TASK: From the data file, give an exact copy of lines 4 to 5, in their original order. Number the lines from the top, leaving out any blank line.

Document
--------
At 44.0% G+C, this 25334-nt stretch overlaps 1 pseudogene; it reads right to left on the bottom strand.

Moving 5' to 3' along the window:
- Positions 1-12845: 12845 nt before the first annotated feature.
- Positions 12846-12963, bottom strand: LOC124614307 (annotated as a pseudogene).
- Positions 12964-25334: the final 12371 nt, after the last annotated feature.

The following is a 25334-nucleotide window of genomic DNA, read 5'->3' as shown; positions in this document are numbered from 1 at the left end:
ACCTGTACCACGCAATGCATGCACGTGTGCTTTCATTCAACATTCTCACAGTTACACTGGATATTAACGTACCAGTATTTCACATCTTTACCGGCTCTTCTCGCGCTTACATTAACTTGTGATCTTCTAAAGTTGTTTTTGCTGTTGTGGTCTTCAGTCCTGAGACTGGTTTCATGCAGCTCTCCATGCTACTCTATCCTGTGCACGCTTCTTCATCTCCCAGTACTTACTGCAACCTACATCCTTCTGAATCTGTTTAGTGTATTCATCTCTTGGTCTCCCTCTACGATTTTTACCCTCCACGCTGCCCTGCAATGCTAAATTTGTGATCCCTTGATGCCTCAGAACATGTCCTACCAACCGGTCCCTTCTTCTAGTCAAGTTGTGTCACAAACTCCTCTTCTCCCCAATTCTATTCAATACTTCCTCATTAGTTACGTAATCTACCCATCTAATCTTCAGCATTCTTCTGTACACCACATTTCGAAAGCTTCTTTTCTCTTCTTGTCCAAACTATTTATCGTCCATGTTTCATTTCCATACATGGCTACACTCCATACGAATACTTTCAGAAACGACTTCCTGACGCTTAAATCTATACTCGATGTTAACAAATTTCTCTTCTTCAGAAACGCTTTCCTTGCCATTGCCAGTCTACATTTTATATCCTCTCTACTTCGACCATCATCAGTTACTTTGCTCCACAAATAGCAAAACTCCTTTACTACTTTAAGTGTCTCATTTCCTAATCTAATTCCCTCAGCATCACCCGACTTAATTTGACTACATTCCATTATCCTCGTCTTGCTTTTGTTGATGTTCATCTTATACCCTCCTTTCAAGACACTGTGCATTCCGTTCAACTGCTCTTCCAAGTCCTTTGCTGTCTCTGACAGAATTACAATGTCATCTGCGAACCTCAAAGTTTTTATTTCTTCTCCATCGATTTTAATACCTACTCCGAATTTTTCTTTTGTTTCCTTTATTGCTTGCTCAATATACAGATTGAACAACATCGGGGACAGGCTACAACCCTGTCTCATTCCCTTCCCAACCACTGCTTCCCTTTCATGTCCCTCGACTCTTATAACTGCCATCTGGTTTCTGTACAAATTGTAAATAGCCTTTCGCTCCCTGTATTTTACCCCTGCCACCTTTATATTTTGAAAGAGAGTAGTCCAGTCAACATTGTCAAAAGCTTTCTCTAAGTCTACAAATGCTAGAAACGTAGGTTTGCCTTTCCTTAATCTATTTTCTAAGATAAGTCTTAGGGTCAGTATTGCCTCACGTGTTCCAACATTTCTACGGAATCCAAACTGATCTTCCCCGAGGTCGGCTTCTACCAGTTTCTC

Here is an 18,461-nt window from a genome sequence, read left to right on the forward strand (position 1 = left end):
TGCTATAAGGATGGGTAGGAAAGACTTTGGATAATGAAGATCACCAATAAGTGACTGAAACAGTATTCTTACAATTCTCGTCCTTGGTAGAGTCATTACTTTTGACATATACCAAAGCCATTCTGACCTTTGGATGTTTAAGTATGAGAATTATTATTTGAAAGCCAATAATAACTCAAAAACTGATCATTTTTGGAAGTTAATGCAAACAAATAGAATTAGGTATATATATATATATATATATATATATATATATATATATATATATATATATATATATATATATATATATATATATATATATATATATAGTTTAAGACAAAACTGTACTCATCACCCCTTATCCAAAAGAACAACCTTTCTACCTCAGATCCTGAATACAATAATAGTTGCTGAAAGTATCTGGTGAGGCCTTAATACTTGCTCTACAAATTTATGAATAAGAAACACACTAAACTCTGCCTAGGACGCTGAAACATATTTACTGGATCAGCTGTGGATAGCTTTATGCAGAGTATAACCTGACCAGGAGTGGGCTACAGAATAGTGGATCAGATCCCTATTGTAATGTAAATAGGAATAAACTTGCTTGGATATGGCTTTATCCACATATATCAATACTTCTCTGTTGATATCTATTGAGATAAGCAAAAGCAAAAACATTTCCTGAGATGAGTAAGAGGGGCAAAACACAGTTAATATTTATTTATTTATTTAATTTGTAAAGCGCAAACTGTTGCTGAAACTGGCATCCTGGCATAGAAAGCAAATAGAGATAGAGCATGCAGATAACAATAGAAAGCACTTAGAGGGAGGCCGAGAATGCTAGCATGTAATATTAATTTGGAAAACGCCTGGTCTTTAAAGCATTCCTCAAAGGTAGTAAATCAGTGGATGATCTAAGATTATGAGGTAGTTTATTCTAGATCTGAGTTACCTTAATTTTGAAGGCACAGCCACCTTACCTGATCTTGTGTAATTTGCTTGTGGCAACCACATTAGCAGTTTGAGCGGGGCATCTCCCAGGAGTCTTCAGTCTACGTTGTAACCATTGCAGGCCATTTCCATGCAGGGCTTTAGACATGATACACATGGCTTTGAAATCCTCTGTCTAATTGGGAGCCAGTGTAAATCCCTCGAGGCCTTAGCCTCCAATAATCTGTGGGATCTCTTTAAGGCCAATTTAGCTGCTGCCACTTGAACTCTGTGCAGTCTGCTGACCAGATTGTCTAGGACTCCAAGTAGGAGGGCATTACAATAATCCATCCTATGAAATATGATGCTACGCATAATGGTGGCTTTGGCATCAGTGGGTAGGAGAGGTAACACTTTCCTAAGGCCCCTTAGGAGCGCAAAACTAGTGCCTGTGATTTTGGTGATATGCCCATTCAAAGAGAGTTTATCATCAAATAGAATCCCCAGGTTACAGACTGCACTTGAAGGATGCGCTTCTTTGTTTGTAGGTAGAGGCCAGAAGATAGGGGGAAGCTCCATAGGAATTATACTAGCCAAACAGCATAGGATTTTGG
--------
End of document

- Positions 12846-12963, bottom strand: LOC124614307 (annotated as a pseudogene).
- Positions 12964-25334: the final 12371 nt, after the last annotated feature.